The Government has also employed state-based politics to try and discredit Labor as a whole, as evinced by its ongoing attacks on Victorian Premier Dan Andrews, among others.
And this week, there was the fabricated story in which the unions and not the Perrottet Government were blamed for the train stoppage in New South Wales.
Except, as Dr Jennifer Wilson pointed out on IA:
This was not a strike by workers. It was a lockout by the bosses.
The subsequent Monday chaos was caused not by the union or by Labor, but deliberately – and with particular intent – by the NSW Government.
He then claimed he had gone to bed on Sunday night, prior to Monday's train stoppage – apparently oblivious to the chaos his own department had ushered in. He said there was “no way in the world” he could have been told about the closure of the network because he “…may not have answered the phone” anyway.
Elliott then challenged Labor to prove otherwise.
Challenge accepted, it seems, since NSW Labor Leader Chris Minns managed to produce a text message sent by Elliott’s chief of staff to a senior transport official, just before 11 pm on Sunday night, indicating Elliott had indeed been “briefed” on the situation.
Undeterred by the facts, Sydney Morning Herald editor Bevan Shields stuck to his union-bashing version of events but eventually published a poll asking readers to indicate who was responsible for the shutdown of Sydney trains — 65 per cent said they believed the NSW Government to be responsible.
So, despite the ongoing Coalition campaign claiming otherwise – with establishment media reports still pointing at unions and Labor as late as today – the public doesn’t seem to be buying it.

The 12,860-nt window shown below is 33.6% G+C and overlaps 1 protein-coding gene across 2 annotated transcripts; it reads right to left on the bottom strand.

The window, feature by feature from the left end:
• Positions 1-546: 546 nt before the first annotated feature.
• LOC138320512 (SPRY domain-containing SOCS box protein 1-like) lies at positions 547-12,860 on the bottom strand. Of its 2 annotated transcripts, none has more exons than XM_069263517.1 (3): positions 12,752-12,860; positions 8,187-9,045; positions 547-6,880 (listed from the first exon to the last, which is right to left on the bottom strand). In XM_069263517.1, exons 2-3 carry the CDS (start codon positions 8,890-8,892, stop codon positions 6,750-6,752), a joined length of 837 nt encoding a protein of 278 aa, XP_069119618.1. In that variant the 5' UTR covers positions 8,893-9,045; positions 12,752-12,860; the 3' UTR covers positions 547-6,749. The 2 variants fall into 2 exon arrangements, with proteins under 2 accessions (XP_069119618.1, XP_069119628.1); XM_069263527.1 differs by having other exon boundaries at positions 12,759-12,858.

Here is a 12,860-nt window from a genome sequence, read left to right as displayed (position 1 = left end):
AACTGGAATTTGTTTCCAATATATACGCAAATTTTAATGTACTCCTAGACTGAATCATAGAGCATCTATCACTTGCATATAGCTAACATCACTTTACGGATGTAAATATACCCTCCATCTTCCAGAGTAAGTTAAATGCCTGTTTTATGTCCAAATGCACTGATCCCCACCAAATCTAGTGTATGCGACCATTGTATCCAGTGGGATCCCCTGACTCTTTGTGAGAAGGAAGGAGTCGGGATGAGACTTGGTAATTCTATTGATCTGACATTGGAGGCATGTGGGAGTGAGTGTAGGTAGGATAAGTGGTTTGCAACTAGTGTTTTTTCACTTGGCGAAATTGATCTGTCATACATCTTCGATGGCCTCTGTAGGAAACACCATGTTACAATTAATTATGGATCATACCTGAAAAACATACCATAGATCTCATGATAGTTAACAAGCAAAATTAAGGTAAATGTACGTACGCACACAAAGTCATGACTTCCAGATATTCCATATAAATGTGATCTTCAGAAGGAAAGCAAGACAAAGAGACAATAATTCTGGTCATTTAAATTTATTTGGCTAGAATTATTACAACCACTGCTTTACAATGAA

The Coalition’s long-favoured blame game technique, then, if recent indications are anything to go by, is just getting old as far the voters are concerned.
And though the Morrison Government has certainly shown its fervent dedication to the "attack-Labor-at-all costs" defence mechanism, as opposed to a genuine commitment to govern, the attacks just don’t appear to be sticking to Albanese.
And then there's the Government's own unravelling – unassisted by anything Albanese says or doesn't say – the momentum of which is instead propelled by Morrison's increasingly idiotic stunts, such as hair washing and ukulele strumming.
According to the Labor Party insider:
It's a question of balance and flexibility and a targeted approach. Focusing on outlining Labor's policy direction wasn’t doing what it needed to do because it was not reaching the target market needed to win the election — the swinging voters.
And in order to achieve its policy platform, including on key issues such as health, stable jobs instead of a casualised workforce, education, manufacturing, renewables and climate change, Labor first has to be elected to govern.
We are not ashamed to admit that at our last meeting with the Labor strategist, we were unconvinced that this slow, steady and largely uneventful approach by Labor would reap rewards. It has also sometimes been unpopular with their base. But if it is true that opposition parties don't win elections but governments lose them and since, more than ever before, Australia's establishment media fails to hold this Government to account, Labor's strategy appears sound.
Of course, whether it succeeds in unseating the Morrison Government remains to be seen.
This editorial was originally published as part of the Independent Australia weekly newsletter. These editorials are usually only available to subscribers and may be read online in the IA members-only area.